Push for better goat meat
Local industry to benefit from Newport Mills animal genetics programmes through international partnerships
Though Jamaica may be the world capital of ‘curry goat’, only 15 per cent of the goat meat we consume is produced locally. A whopping 85 per cent is imported from other countries, such as Australia and New Zealand.
In an effort to inject new energy into the local small ruminants industry, Newport Mills Ltd, makers of the popular animal feed brand Nutramix, has partnered with two companies in the United States to supply quality semen and biogenetics. This is aimed at promoting faster growing offspring and leaner meat through artificial insemination (AI). This initiative will be a welcome shot in the arm to the over 19,000 goat and sheep farmers operating in Jamaica, according to Rural Agricultural Development Authority (RADA) estimates.
The US-based suppliers, GoldMine Boers International and Bio-Genetics LLC, will assist Newport Mills in boosting the quality of local goat meat as well as giving some well-needed life support to the wider livestock industry.
GoldMine Boers International is owned and operated by Jamaican-born Samuel Golding. His company is recognised by many top breeders in the US, as well as in South Africa. Genetic preservation through AI methods managed by Bio-Genetics, in addition to the quality semen harvested from Boer goats through GoldMine Boers International, will offer Newport Mills a better way to ensure the viability of a herd.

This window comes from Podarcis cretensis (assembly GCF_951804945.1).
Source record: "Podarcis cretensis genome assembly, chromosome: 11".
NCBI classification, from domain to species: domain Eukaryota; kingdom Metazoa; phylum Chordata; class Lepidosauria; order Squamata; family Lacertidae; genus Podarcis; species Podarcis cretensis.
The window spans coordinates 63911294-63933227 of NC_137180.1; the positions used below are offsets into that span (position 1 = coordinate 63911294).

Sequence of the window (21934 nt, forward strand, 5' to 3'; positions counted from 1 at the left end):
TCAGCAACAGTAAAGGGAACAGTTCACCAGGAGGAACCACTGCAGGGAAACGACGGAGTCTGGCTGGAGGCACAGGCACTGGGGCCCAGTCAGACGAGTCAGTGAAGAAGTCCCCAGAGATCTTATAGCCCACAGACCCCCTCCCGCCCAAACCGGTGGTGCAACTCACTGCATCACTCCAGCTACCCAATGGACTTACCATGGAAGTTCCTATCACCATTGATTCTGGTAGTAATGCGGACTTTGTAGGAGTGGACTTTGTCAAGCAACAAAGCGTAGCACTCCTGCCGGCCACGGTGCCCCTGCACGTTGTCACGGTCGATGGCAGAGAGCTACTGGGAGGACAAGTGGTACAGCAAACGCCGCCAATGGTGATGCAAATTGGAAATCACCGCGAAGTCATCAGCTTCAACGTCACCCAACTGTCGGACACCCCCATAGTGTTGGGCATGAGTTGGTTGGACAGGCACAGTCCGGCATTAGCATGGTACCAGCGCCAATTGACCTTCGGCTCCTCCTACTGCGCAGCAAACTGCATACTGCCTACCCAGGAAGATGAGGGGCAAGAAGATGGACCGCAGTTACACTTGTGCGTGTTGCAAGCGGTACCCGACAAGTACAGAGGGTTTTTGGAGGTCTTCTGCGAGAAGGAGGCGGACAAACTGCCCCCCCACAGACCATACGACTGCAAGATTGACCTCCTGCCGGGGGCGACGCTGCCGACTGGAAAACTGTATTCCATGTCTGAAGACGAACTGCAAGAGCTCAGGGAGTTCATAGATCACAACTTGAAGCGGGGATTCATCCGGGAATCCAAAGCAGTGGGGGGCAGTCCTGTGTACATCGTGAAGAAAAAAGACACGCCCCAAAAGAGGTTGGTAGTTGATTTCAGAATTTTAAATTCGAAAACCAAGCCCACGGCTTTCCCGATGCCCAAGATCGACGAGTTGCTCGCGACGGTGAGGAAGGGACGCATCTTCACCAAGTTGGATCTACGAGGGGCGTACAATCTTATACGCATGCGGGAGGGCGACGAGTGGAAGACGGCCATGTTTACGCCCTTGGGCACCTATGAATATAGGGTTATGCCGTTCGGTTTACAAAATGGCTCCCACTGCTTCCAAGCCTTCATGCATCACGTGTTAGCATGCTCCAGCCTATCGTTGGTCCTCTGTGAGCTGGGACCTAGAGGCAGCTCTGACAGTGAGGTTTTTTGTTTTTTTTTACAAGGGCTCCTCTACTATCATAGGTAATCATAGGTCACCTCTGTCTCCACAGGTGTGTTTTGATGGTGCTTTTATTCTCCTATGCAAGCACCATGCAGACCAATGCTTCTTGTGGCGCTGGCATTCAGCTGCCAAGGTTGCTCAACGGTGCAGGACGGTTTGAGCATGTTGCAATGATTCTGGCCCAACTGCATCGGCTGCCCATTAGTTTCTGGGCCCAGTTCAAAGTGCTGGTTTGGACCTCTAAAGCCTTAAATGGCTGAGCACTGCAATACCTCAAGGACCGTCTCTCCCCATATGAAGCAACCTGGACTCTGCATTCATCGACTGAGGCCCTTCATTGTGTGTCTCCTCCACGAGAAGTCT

The process of AI involves the selection of superior studs, such as Boer goats, that have the potential to influence a herd. Boer goats are specifically used in most cases because they have been bred specifically for meat. They have the ability to influence just about every other breed of goat and their stock can improve efficiency in converting feed to meat.
After the selection process, the semen is harvested, then stored in nitrogen tanks where it can be preserved for up to several years. The right mixture of feed and minerals over the 30 days prior to the AI procedure will increase the possibility of conception by up to 60 per cent.
According to Dr Gabrielle Young, livestock support manager at Newport Mills, “Animal genetics are the critical ingredient, along with nutrition, to successful livestock farming. Jamaica has been plagued with inbreeding, which leads to less milk, inferior quality meat, and lower feed conversion. This will inevitably lead to less viability for farmers in the goat industry. The offspring from the new births which result from AI are valued at 30-50 per cent more on the market than an animal bred under current local conditions.”